Is having a pet good for your health?

Welcome home! When’s dinner??

Almost everyone who has ever owned a pet knows that opening the door after a hard day, and being greeted by a beloved animal, is a feeling like no other. Pets give unconditional love.  They also focus our attention on the present moment as we care for their day-to-day needs and interact with them in playful ways that lighten our spirit. Keeping us present with them, leaves little time to worry about the past or the future.  For people with chronic health issues, such as diabetes, pet ownership can be especially beneficial.  Both the Center for Disease Control (CDC) and the National Institute of Health (NIH) have conducted studies showing that pet owners exhibit decreased blood pressure and reduced stress levels.  

According to the American Diabetes Association, consistent exercise can lower blood glucose and improve your A1C levels.  With physical activity, your body becomes more responsive to insulin. Your cells also remove glucose from the blood using a mechanism totally separate from insulin during exercise. Owning a pet such as a dog, often encourages owners to get their own exercise because dogs need to be walked several times a day.  Dogs also encourage owners to get creative about ways to exercise such as having them run a long side a bike or run while their owner roller blades or skates.

Coping with diabetes can sometimes lead to depression.  Pets can combat these feelings by providing companionship and connecting us with others as we walk our dogs around the neighborhood or venture out to the dog park or community gatherings centered around animals. A review in the British Medical Journal reported that dogs act as “social catalysts” encouraging greater interaction between people, alleviating feelings of loneliness.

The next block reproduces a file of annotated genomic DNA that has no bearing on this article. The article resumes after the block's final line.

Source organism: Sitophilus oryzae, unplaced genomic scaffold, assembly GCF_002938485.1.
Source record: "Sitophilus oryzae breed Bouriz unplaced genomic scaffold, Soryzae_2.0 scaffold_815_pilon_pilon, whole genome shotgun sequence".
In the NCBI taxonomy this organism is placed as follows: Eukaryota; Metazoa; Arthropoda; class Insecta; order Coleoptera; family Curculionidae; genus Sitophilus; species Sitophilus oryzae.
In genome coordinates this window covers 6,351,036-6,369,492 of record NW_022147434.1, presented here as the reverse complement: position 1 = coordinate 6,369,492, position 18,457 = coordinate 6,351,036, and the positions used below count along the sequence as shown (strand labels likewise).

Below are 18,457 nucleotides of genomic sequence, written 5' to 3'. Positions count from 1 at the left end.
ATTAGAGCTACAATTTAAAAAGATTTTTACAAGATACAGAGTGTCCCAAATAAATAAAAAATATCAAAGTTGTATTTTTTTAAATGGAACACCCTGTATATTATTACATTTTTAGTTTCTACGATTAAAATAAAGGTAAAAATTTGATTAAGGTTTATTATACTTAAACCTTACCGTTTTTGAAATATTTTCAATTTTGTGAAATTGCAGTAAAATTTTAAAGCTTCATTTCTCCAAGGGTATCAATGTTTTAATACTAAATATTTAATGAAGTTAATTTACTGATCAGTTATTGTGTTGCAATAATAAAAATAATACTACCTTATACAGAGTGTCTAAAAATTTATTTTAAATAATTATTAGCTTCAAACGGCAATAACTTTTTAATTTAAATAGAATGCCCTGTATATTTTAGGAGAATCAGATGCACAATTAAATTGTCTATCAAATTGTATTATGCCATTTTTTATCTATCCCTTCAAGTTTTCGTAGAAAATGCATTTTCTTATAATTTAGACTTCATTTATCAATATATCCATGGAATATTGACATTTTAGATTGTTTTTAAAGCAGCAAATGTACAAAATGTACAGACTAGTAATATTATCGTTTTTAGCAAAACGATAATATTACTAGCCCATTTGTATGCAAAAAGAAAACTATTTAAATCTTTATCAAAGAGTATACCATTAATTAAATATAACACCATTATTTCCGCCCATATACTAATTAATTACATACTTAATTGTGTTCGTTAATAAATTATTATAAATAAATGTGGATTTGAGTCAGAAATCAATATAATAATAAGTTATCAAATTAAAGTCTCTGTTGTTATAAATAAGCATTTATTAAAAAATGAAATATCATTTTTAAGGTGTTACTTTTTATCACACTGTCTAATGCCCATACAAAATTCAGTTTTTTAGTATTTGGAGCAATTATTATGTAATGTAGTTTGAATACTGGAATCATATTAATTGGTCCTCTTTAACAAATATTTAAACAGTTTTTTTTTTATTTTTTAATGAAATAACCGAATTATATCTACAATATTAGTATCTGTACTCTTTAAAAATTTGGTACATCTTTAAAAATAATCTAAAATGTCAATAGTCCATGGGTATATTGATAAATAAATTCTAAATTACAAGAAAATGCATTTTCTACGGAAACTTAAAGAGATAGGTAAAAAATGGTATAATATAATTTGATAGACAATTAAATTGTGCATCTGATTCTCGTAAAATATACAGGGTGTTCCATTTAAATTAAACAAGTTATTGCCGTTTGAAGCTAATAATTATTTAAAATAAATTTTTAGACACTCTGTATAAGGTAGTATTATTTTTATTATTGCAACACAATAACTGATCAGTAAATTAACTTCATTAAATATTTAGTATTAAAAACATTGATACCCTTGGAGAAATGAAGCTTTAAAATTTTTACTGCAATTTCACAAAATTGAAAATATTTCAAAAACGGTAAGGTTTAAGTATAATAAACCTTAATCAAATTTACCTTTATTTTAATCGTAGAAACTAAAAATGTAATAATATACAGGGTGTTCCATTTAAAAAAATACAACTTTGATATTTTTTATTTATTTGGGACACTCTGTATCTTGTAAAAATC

Who needs personal space anyways?

Amazingly, the newest breed of service dogs have been trained to detect when their owners blood sugar levels drop into dangerous territory, offering more freedom and better health to those with Type 1 diabetes.  Dogs4Diabetics (D4D) is a non-profit based out of Concord, California.  This cutting edge research and training company was founded by Mark Ruenfencht, himself a diabetic.  Mark made the connection between a dog’s ability to sense low blood sugar when his dog awoke him one night when his own blood sugar was plummeting.  D4D dogs receive highly specialized training which allows them to alert their handler when they detect a scent on the breath or the sweat of someone whose blood glucose is dropping. The dogs graduate when they can detect the low blood sugar of anyone from across the room with 95% accuracy .  This research is still in it’s infancy but has already proven to be life changing for many diabetics.

No one has to tell you how amazing your pet is – now you know even more reasons why this relationship is like no other!

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